4. Investing

    3 Healthy Financial Habits for 2016

    ”Winning” investors don't just set it and forget it. They consistently take steps to adapt their investment plan in the face of changing markets.
  5. Investing

    How to Ballast a Portfolio with Bonds

    If January and early February performance is any guide, there’s a new normal in financial markets today: Heightened volatility.
  6. Retirement

    Early Out: A Realistic Plan to Retire Younger

    If you want to retire ahead of schedule, it'll take some extra planning.
  7. Mutual Funds & ETFs

    Which Fund Share Class is Best for Retirement?

    Mutual funds are a popular investment for retirement. Here's how to choose the best share class when investing in them.
  8. Retirement

    6 Robo-Advisors That Require Little to Start

    There are many well-regarded robo-advisor options that come with minimum investment amounts. Here are snapshots of a handful of them.
  9. Retirement

    Smart Ways to Tap Your Retirement Portfolio

    A rundown of strategies, from what to liquidate first to how much to withdraw, along with their tax consquences.
  10. Your Clients

    How to Construct an Annual Review for Clients

    One of the best things that advisors can provide to clients is an annual review of their financial situation. Here are some guidelines.
RELATED FAQS
  1. Am I losing the right to collect spousal Social Security benefits before I collect ...

    The short answer is yes, if you haven't reached age 62 by December 31, 2015. The Bipartisan Budget Act of 2015 disrupted ... Read Full Answer >>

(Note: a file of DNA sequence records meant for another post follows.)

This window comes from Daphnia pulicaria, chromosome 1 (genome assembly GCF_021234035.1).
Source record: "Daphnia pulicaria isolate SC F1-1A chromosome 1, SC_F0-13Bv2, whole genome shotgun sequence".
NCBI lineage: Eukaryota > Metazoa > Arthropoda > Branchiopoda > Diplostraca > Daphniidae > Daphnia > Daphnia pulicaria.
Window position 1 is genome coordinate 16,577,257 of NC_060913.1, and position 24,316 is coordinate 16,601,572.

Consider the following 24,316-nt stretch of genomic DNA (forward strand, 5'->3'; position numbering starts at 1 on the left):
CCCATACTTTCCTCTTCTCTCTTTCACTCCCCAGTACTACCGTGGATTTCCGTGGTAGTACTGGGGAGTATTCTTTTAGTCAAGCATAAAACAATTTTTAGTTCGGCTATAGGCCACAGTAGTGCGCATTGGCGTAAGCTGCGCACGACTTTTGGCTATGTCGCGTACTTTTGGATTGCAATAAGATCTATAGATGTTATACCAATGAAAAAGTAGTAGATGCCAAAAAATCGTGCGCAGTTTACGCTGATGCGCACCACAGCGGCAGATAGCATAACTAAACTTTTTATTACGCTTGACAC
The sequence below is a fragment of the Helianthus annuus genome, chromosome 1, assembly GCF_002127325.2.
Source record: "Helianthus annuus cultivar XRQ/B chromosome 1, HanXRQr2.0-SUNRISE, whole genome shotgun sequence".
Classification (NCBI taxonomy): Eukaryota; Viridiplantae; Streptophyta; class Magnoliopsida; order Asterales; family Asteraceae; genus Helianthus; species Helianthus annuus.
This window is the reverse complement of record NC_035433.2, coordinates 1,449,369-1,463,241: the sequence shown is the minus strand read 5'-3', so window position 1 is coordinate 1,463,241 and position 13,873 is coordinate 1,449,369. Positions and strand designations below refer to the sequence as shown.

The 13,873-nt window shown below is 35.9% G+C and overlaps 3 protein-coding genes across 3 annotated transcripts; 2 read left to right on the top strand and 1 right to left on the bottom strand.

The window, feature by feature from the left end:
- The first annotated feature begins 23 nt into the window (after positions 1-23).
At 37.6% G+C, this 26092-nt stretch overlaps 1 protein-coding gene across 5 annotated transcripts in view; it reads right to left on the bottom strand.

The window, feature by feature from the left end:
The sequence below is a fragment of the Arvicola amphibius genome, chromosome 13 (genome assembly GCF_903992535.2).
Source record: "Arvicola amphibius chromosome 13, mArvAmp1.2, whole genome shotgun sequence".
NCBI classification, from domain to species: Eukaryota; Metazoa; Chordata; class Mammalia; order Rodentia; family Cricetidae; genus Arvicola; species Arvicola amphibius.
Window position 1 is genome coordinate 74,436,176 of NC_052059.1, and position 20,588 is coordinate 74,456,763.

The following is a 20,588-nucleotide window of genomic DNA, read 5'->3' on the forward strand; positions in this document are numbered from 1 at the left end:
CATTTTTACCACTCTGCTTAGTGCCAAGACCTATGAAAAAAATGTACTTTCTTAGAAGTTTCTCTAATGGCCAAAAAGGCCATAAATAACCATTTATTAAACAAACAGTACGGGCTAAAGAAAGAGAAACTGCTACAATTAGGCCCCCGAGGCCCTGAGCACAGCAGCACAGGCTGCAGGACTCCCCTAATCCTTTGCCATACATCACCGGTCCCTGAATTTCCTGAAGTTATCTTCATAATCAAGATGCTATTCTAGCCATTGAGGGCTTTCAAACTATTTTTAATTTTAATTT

2. What is the maximum I can receive from my Social Security retirement benefit?

    The maximum monthly Social Security benefit payment for a person retiring in 2016 at full retirement age is $2,639. However, ... Read Full Answer >>
  3. Are target-date retirement funds good investments?

    The main benefit of target-date retirement funds is convenience. If you really don't want to bother with your retirement ... Read Full Answer >>
  4. Where else can I save for retirement after I max out my Roth IRA?

    With uncertainty about the sustainability of Social Security benefits for future retirees, a lot of responsibility for saving ... Read Full Answer >>
  5. Will quitting your job hurt your 401(k)?

    Quitting a job doesn't have to impact a 401(k) balance negatively. In fact, it may actually help in the long run. When leaving ... Read Full Answer >>
  6. How does my spousal Social Security benefit work?

    If you have never worked or paid Social Security taxes, you will not be eligible to receive Social Security retirement benefits ... Read Full Answer >>
Trading Center